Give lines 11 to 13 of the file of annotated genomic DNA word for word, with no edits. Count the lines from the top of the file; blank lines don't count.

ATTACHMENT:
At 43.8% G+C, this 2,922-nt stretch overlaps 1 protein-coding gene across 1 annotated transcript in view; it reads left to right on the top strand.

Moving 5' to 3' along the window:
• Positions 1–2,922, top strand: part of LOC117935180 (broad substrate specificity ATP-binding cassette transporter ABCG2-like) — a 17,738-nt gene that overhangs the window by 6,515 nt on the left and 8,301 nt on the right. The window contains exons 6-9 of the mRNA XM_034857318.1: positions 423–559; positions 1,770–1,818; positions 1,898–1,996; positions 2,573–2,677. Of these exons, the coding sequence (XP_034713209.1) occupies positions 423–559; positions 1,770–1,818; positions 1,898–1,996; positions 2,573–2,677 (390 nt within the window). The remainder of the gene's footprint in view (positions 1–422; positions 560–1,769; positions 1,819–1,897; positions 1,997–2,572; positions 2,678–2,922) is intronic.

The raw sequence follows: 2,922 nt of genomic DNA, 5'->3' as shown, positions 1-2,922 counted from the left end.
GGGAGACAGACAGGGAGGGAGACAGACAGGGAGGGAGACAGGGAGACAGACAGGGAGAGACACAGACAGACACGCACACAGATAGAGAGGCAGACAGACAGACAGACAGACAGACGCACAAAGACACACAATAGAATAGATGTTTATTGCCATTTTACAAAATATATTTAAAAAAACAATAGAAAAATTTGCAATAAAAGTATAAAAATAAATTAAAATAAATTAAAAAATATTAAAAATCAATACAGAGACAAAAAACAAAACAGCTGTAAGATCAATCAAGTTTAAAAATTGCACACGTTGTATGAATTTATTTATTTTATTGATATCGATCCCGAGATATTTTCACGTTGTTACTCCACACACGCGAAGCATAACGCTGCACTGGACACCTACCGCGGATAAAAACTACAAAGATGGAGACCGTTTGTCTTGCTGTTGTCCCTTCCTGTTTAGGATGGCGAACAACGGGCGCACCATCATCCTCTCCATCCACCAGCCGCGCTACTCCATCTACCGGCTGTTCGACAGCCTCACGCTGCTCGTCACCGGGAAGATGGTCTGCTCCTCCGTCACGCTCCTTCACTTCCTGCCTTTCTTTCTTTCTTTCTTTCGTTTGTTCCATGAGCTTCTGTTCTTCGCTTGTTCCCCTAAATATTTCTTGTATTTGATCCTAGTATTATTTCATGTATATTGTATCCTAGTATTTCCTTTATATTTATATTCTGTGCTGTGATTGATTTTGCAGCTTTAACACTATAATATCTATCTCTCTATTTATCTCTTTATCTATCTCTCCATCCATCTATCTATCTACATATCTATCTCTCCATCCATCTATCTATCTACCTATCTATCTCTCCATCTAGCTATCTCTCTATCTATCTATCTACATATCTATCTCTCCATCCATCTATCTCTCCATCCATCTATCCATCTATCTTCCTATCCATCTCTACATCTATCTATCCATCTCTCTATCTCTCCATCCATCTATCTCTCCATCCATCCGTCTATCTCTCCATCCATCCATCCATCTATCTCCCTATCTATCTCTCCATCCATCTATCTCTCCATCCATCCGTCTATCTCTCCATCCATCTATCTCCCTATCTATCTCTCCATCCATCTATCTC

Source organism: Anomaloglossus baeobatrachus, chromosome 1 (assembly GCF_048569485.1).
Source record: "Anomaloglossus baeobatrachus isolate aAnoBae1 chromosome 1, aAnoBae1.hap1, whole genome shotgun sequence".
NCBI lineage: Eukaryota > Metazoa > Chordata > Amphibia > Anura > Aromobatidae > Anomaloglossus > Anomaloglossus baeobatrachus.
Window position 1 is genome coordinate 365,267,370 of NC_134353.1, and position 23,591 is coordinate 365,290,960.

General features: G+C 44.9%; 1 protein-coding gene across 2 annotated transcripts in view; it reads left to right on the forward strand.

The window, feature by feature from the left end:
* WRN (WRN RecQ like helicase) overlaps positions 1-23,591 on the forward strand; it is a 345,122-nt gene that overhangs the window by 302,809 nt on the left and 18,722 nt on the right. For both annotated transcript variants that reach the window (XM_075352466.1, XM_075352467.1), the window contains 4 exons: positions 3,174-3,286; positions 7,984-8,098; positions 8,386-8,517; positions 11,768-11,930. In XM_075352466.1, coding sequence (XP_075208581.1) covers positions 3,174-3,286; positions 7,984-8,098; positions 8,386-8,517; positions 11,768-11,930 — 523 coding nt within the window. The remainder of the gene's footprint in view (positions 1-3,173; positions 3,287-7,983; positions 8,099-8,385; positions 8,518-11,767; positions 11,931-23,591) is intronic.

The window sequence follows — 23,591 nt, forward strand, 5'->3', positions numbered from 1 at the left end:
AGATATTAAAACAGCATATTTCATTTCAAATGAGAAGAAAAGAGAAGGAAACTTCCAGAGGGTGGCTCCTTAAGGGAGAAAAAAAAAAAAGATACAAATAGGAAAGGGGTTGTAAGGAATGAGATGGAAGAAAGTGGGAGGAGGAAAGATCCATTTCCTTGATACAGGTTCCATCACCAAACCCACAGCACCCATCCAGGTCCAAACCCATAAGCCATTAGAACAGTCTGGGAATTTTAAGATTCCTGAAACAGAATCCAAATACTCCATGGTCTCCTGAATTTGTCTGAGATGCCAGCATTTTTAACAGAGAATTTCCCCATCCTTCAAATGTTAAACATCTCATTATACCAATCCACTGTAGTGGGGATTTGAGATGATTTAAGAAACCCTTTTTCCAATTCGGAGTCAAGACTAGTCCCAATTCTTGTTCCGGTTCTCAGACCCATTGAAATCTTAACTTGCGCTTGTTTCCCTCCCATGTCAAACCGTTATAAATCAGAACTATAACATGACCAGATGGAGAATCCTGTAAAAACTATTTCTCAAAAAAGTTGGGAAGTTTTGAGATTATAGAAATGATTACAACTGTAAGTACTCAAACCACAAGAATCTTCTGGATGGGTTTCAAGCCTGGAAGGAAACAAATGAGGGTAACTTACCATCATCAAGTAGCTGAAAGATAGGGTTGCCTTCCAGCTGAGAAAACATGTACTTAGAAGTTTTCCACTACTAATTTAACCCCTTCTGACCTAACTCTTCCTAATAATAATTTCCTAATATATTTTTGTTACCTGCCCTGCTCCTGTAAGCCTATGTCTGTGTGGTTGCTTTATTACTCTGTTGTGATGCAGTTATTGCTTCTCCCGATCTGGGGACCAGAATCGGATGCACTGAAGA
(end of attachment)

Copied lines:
The window, feature by feature from the left end:
* WRN (WRN RecQ like helicase) overlaps positions 1-23,591 on the forward strand; it is a 345,122-nt gene that overhangs the window by 302,809 nt on the left and 18,722 nt on the right. For both annotated transcript variants that reach the window (XM_075352466.1, XM_075352467.1), the window contains 4 exons: positions 3,174-3,286; positions 7,984-8,098; positions 8,386-8,517; positions 11,768-11,930. In XM_075352466.1, coding sequence (XP_075208581.1) covers positions 3,174-3,286; positions 7,984-8,098; positions 8,386-8,517; positions 11,768-11,930 — 523 coding nt within the window. The remainder of the gene's footprint in view (positions 1-3,173; positions 3,287-7,983; positions 8,099-8,385; positions 8,518-11,767; positions 11,931-23,591) is intronic.

The window sequence follows — 23,591 nt, forward strand, 5'->3', positions numbered from 1 at the left end: